By J.J. Hysell

After enduring inside trips from the rail in the first two legs of the Triple Crown series, Preakness winner War of Will will get his chance at an outside run in Saturday’s Belmont Stakes.

The hard-luck colt, who was eighth in the Kentucky Derby but elevated to seventh after Maximum Security was disqualified, will break from post 9 in a field of 10 in the 1 ½-mile test.

The fortuitous draw was a welcome relief for trainer Mark Casse, who said his colt was hampered using energy early getting into position from the rail in the Kentucky Derby.

In the Preakness, the son of War Front got a perfect rail trip from jockey Tyler Gaffalione and was able to keep clear of Bodexpress, the loose horse who lost jockey John Velazquez at the start.

Trouble continued to swirl around War of Will Tuesday, his first morning training at Belmont. Sirens sounded as two loose horses emerged while the colt was galloping. He was unaffected by the incident.

Casse said his bay charge – who will be the only Belmont entrant to compete in all three legs of the Triple Crown – has handled all the adversity thrown his way.

“He’s always had some obstacle to overcome, and he’s always been able to do it,” he said.

This time, the 12-furlong distance over the deep track known as “Big Sandy” is the challenge rather than the post.

Lining up next to War of Will in post 10 is morning line favorite Tacitus, who crossed the line fourth in the Kentucky Derby but was promoted to third.

Tacitus. Credit: Al Bello/Getty Images

The steel gray is one of several contenders who boast Belmont-distance breeding. Tacitus is a son of Tapit, sire of three Belmont victors (Tonalist in 2014, Creator in 2016, Tapwrit in 2017). Trained by Bill Mott, the colt’s best asset is his versatility; he can be spotted anywhere in the field and adjust to the pace scenario. Jockey Jose Ortiz, who piloted Tapwrit, will be aboard.

Another colt with Belmont bloodlines is Intrepid Heart, one of two entries for three-time Belmont-winning trainer Todd Pletcher.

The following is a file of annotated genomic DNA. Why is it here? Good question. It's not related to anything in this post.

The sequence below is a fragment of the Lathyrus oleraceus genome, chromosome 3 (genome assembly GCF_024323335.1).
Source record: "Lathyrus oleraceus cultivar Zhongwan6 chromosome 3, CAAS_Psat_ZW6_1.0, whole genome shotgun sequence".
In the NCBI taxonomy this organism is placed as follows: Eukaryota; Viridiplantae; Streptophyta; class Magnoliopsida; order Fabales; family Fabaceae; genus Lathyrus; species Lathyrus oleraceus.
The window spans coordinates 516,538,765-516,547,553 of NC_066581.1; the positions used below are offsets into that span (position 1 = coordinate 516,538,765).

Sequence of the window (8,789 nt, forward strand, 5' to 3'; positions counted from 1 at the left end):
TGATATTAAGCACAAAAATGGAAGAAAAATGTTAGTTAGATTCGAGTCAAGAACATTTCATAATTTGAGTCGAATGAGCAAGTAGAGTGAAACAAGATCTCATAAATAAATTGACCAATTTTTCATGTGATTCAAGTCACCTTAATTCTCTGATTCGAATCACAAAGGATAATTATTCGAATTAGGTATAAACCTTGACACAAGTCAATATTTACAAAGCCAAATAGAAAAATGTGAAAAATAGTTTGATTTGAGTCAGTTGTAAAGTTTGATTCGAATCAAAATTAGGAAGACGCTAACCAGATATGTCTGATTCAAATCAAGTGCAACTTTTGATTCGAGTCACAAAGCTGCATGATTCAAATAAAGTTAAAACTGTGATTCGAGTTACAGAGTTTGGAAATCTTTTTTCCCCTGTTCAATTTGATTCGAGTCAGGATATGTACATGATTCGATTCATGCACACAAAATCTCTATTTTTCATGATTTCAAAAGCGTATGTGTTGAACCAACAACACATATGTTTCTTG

Lightly-raced with just three starts, the gray son of Tapit is looking to improve upon a third-place finish in the Peter Pan at Belmont on May 11, in which he stumbled at the start. The colt is a grandson of Touch Gold, whose 1997 Belmont win denied Silver Charm a Triple Crown. Intrepid Heart has been working in blinkers and will sport the new equipment Saturday. Two-time Belmont winner Velazquez will be aboard.

Pletcher also sends out Spinoff, 18th in the Kentucky Derby after a wide trip in the slop. Javier Castellano, second three times in 12 Belmont Stakes tries, will ride Spinoff for the first time.

Changes are in store for Bourbon War – also a son of Tapit – who is looking to rebound after a disappointing eighth-place showing in the Preakness.

The Mark Hennig trainee will shed the blinkers he wore for the first time at Pimlico. He’ll also have a new jockey: three-time Belmont winner and Hall of Fame rider Mike Smith, who returns to the scene of last year’s Triple Crown victory with Justify. Smith will likely have Bourbon War, normally a late-rallying runner, closer to the pace.

In addition to War of Will, Casse will saddle Peter Pan runner-up Sir Winston. Both of the chestnut’s career wins were on Woodbine’s synthetic track, with his last victory in the Display Stakes on Dec. 8. Casse said the distance should suit the colt, who would benefit from a fast early pace.

Master Fencer, the only Japanese-bred horse to run in the Kentucky Derby, raised eyebrows with his strong late rally to cross the wire seventh – elevated to sixth – in that race. He’s proven in previous races he can handle longer distances. If he is victorious, his connections will receive a $1 million bonus from the New York Racing Association, offered to any Japan-based winner. Also important to note is the recent success of jockey Julien Leparoux, seeking his first Belmont Stakes win. He won five races on the card at Churchill Downs on May 27.

The overachiever of the field is Everfast, who continues to outrun his outlandish odds. The Dale Romans trainee was second in the Holy Bull Stakes at 128-1. A last-minute entry into the Preakness, he bolstered the exacta, finishing second at 29-1. At a more respectable 12-1 here, the bay colt could once again play a factor in the exotics. Luis Saez, who rode Maximum Security in the Kentucky Derby, gets the call aboard the most experienced contender in the field (11 starts).

Back form suggests Tax, 14th in the Kentucky Derby, could be a contender, as he was second to Tacitus in the Wood Memorial. The gelding was fitted with glue-on shoes after his work on June 1. Irad Ortiz, Jr., who piloted Creator to his Belmont Stakes win, will be in the saddle.

Longshot Joevia, winner of the Long Branch Stakes at Monmouth Park last out, will break from the rail and likely be part of the early pace.

Post time is 6:48 p.m. ET.